Claim for Pony Injury Compensation Settled

A woman, who injured her wrist after falling off a pony during a weekend away, has settled her claim for compensation with the owners of a riding school.

On the 15th July 2013, Maria Gray – a thirty-five year-old dentist from Belfast – had travelled to Galway with a group of friends as part of a hen weekend. As part of the trip, the group went to Fenney’s Riding School in Thonabrocky. Though the excursion was initially without incident, as the ponies started down a steep incline, Maria’s pony gave way and Maria fell to the ground.

As a result of the fall, Maria sustained a laceration to her chin and damage to her wrist. Maria was taken to hospital, where her cuts were treated and stitched. However, she now has a permanent scar that she claims in visible to all of her patients. Despite the treatment, Maria’s injury became worse and she had to have eight weeks of physiotherapy. Whilst she was undergoing the therapy, Maria was unable to work as the splint that she had on her arm stopped her from returning to work.

Maria sought legal counsel before proceeding to make a claim for pony ride compensation against Gerard and Siobhan Feeney, the owners of the riding centre. In her claim, Maria alleged that the pony assigned to her was too small. She was just over five foot eight inches, and she claims that the pony was only suitable for those under the age of fourteen. Maria also alleges that she was not adequately instructed on how to safely ride the animal.

However, the owners of the riding centre denied that they had not provided an adequately sized pony for Maria. They also claim that they had offered Maria a larger animal, but she declines the opportunity to change. As the Feeneys did not consent to the Injuries Board’s request to investigate Maria’s claim, she went to the courts to seek compensation.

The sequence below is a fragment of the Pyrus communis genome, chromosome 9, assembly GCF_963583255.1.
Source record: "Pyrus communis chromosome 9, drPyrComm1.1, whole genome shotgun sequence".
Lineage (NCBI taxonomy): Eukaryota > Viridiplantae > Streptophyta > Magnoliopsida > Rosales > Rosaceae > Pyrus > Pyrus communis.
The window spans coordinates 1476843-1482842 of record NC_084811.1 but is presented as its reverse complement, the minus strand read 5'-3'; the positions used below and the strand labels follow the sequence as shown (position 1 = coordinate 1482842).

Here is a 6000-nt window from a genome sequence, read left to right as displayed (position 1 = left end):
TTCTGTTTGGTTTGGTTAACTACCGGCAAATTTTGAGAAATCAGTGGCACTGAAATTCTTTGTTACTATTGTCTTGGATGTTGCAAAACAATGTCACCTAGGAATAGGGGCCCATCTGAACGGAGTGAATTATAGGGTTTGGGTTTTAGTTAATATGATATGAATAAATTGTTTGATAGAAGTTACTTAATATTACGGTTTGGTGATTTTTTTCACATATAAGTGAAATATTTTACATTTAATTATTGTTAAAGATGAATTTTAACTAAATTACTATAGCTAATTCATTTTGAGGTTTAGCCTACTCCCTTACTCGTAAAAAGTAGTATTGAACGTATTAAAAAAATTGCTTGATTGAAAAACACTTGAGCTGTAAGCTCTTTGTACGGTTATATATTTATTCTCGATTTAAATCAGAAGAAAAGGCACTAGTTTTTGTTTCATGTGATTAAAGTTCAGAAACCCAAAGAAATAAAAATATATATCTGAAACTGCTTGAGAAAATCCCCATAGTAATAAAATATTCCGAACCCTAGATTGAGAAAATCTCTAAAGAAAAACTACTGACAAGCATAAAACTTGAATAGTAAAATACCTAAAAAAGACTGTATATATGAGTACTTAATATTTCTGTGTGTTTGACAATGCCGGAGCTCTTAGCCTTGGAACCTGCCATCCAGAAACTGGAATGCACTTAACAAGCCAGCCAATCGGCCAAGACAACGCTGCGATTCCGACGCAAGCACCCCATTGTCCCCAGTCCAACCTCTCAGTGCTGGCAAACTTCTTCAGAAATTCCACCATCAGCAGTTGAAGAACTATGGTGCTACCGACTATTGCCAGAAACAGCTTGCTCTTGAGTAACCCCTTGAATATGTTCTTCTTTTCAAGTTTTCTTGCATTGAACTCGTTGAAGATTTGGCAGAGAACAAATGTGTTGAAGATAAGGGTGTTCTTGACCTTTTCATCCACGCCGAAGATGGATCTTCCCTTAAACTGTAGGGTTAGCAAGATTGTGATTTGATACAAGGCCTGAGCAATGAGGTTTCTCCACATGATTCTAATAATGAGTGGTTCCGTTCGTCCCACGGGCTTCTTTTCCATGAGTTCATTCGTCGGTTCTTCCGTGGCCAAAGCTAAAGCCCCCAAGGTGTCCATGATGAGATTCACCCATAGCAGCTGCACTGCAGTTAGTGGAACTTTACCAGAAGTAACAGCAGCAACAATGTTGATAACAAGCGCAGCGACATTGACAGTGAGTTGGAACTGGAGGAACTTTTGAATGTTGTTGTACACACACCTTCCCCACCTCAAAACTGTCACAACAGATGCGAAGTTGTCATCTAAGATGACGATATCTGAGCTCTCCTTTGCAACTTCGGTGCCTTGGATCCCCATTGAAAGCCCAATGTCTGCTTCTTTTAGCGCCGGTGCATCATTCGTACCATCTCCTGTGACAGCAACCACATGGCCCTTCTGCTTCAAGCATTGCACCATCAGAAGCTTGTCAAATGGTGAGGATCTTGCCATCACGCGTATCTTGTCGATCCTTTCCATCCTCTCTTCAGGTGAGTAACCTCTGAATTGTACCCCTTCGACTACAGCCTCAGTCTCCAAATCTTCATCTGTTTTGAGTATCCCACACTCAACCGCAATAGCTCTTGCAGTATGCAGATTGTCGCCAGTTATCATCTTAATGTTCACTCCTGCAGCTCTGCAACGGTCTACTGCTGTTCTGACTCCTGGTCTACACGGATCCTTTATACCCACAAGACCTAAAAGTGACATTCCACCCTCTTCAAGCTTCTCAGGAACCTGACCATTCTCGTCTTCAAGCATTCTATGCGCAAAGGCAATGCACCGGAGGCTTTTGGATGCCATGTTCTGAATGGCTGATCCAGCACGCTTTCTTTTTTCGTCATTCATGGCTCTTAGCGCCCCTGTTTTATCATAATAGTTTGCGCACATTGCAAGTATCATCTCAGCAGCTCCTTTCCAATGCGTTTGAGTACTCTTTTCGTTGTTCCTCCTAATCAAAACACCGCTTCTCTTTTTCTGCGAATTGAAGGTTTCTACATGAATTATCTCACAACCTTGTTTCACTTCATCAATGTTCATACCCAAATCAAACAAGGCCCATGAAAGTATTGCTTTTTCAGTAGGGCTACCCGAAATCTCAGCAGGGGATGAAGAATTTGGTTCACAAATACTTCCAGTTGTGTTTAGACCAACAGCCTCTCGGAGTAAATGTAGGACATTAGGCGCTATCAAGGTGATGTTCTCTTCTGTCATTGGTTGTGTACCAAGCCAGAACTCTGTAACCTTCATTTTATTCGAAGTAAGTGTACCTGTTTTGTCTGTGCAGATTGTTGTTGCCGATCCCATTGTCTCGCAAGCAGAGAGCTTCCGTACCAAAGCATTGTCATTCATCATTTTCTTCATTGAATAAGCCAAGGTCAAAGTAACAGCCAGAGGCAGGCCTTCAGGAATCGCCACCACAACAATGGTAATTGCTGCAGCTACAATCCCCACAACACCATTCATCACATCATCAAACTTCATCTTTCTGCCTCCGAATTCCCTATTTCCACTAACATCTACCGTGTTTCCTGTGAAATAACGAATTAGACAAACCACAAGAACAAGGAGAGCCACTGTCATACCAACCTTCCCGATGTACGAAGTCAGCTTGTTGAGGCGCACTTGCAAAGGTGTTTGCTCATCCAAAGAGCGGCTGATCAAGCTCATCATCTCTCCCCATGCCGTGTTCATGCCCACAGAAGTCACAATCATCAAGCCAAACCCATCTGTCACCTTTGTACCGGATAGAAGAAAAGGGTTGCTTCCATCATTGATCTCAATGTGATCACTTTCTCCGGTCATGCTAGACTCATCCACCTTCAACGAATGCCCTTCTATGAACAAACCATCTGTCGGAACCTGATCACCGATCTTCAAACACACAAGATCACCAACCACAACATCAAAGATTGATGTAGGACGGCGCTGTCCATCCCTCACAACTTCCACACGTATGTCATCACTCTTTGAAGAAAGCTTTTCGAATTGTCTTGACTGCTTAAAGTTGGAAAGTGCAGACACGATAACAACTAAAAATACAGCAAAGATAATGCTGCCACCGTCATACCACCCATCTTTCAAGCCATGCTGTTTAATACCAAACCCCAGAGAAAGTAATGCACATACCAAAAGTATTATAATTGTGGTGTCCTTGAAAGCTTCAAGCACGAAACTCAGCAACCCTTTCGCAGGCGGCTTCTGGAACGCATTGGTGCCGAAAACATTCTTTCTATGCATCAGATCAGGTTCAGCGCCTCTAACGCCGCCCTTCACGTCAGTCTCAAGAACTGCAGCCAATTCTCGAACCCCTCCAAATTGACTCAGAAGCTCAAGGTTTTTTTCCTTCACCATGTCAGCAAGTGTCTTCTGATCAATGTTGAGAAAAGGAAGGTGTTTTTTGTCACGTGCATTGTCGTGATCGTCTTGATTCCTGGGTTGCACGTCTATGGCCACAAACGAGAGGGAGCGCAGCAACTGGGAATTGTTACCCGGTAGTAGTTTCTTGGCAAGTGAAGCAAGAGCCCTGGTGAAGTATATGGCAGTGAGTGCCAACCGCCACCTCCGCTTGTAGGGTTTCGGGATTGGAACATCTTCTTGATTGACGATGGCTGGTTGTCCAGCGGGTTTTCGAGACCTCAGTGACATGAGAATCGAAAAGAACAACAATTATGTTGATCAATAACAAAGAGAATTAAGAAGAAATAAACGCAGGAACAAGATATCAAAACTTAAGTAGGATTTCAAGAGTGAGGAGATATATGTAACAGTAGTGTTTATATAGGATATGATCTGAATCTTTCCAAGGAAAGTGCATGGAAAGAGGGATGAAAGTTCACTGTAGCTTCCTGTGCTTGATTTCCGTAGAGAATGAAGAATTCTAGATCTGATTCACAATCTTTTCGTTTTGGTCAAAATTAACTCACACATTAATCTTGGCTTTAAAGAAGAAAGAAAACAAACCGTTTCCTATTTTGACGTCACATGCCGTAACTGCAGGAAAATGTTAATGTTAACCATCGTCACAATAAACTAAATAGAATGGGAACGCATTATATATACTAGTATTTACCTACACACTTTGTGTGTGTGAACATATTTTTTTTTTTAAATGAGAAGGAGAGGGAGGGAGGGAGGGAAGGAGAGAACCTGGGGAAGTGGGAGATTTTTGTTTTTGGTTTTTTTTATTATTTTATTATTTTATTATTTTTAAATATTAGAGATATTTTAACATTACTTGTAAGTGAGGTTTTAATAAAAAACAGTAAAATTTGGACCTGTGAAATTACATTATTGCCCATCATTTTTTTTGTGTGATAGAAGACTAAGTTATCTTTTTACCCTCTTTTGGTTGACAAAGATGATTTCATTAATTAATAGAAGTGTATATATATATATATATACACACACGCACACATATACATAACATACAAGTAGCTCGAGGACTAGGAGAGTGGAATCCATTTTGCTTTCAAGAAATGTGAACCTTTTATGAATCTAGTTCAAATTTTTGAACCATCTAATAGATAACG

Earlier this month, the hearing to determine liability was heard at the High Court by Mr Justice Raymond Fullam. Maria testified to her belief that the pony with which she had been provided had already been on a trek that day. As the day in question was very hot, the animal was hungry and tired, and consequently kept stopping to eat grade. She also reaffirmed her belief that the pony was too small for someone of her size and stature.

However, before the hearing recommenced the next day, the court was informed that the parties had reached an agreement and that the claim for pony injury compensation could be struck.

Child Compensated for Luas Injuries

A five-figure settlement of compensation has been approved by the Circuit Court on behalf of a young girl injured by the Luas in Dublin.

The accident occurred on the 14th February 2008 when Aoife Heron, then aged six, was boarding the Luas at Connelly Station with her mother. Aoife’s mother, Elaine, was attempting to get a buggy with Aoife’s younger sister onto the tram, though didn’t manage to get in before the doors began to close.

This momentarily trapped the buggy, though the doors soon reopened. However, as Aoife tried to alight from the Luas and rejoin her mother, the doors closed again – this time, trapping little Aoife’s head.

Aoife’s head injury was treated by an emergency ambulance crew at Connelly Station. Her mother later brought her to the family’s GP. The doctor diagnosed Aoife with soft tissue damage and extensive bruising. Since the accident, Aoife has developed a fear of travelling on the Luas, and also has a scar on her head. According to her GP, Aoife may need therapy in the future to help her overcome the phobia.

Acting on her daughter’s behalf, Elaine made a claim for personal injury compensation against Veolia Transport Dublin Light Rai Ltd, the company which operates the Luas, for breach of duty and negligence resulting in injury.

Though the company denied that they were liable for Aoife’s injury, and prepared a full legal defence, they agreed to negotiate a settlement of compensation with the Heron family. Eventually, a €25,000 settlement was agreed upon.

The settlement proceeded to the Circuit Civil Court in Dublin for approval by Mr Justice Raymond Graorke, who is also the President of the Court. Judge Groarke approved the settlement for the now thirteen year old Aoife, though he ruled that the settlement will be held in court funds until Aoife reaches the age of eighteen.